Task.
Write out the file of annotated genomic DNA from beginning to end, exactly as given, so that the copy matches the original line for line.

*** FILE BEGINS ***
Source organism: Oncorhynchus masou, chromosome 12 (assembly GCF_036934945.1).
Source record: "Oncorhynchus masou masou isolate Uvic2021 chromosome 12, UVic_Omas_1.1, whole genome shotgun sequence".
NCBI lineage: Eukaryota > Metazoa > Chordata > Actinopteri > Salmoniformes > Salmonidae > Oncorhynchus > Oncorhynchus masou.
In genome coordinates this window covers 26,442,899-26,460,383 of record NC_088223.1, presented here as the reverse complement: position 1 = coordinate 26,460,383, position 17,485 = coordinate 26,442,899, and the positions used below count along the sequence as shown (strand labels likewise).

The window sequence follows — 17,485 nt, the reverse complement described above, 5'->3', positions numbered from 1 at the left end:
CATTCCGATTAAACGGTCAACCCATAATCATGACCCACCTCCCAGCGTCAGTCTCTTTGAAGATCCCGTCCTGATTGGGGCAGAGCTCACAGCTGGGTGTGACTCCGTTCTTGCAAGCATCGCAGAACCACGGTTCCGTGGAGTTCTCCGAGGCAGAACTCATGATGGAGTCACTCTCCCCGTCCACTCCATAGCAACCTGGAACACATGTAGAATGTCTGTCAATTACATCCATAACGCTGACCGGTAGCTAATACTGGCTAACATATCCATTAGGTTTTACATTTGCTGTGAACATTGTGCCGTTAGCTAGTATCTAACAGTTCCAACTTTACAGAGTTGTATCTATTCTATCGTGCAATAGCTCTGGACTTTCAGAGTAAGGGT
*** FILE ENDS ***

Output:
Source organism: Oncorhynchus masou, chromosome 12 (assembly GCF_036934945.1).
Source record: "Oncorhynchus masou masou isolate Uvic2021 chromosome 12, UVic_Omas_1.1, whole genome shotgun sequence".
NCBI lineage: Eukaryota > Metazoa > Chordata > Actinopteri > Salmoniformes > Salmonidae > Oncorhynchus > Oncorhynchus masou.
In genome coordinates this window covers 26,442,899-26,460,383 of record NC_088223.1, presented here as the reverse complement: position 1 = coordinate 26,460,383, position 17,485 = coordinate 26,442,899, and the positions used below count along the sequence as shown (strand labels likewise).

The window sequence follows — 17,485 nt, the reverse complement described above, 5'->3', positions numbered from 1 at the left end:
CATTCCGATTAAACGGTCAACCCATAATCATGACCCACCTCCCAGCGTCAGTCTCTTTGAAGATCCCGTCCTGATTGGGGCAGAGCTCACAGCTGGGTGTGACTCCGTTCTTGCAAGCATCGCAGAACCACGGTTCCGTGGAGTTCTCCGAGGCAGAACTCATGATGGAGTCACTCTCCCCGTCCACTCCATAGCAACCTGGAACACATGTAGAATGTCTGTCAATTACATCCATAACGCTGACCGGTAGCTAATACTGGCTAACATATCCATTAGGTTTTACATTTGCTGTGAACATTGTGCCGTTAGCTAGTATCTAACAGTTCCAACTTTACAGAGTTGTATCTATTCTATCGTGCAATAGCTCTGGACTTTCAGAGTAAGGGT